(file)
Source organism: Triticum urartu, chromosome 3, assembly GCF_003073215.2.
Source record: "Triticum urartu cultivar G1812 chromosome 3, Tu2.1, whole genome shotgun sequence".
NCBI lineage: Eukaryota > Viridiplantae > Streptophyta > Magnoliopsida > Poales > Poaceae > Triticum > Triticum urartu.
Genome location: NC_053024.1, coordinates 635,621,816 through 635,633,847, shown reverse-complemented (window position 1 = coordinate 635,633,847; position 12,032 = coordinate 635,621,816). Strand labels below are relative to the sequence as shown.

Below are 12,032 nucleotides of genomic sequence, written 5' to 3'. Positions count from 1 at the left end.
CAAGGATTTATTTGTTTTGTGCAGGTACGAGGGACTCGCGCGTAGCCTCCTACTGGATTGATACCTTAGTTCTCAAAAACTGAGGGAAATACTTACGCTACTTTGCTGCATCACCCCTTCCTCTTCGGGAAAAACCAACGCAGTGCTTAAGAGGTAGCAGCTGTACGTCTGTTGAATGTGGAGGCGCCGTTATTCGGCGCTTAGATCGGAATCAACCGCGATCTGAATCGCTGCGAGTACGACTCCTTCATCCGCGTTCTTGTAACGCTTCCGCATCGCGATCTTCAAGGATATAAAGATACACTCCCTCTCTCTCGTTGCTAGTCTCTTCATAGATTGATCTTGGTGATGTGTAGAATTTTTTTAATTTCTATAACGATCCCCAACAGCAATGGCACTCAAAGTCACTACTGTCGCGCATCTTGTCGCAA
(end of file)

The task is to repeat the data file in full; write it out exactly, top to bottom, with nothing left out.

Source organism: Triticum urartu, chromosome 3, assembly GCF_003073215.2.
Source record: "Triticum urartu cultivar G1812 chromosome 3, Tu2.1, whole genome shotgun sequence".
NCBI lineage: Eukaryota > Viridiplantae > Streptophyta > Magnoliopsida > Poales > Poaceae > Triticum > Triticum urartu.
Genome location: NC_053024.1, coordinates 635,621,816 through 635,633,847, shown reverse-complemented (window position 1 = coordinate 635,633,847; position 12,032 = coordinate 635,621,816). Strand labels below are relative to the sequence as shown.

Below are 12,032 nucleotides of genomic sequence, written 5' to 3'. Positions count from 1 at the left end.
CAAGGATTTATTTGTTTTGTGCAGGTACGAGGGACTCGCGCGTAGCCTCCTACTGGATTGATACCTTAGTTCTCAAAAACTGAGGGAAATACTTACGCTACTTTGCTGCATCACCCCTTCCTCTTCGGGAAAAACCAACGCAGTGCTTAAGAGGTAGCAGCTGTACGTCTGTTGAATGTGGAGGCGCCGTTATTCGGCGCTTAGATCGGAATCAACCGCGATCTGAATCGCTGCGAGTACGACTCCTTCATCCGCGTTCTTGTAACGCTTCCGCATCGCGATCTTCAAGGATATAAAGATACACTCCCTCTCTCTCGTTGCTAGTCTCTTCATAGATTGATCTTGGTGATGTGTAGAATTTTTTTAATTTCTATAACGATCCCCAACAGCAATGGCACTCAAAGTCACTACTGTCGCGCATCTTGTCGCAA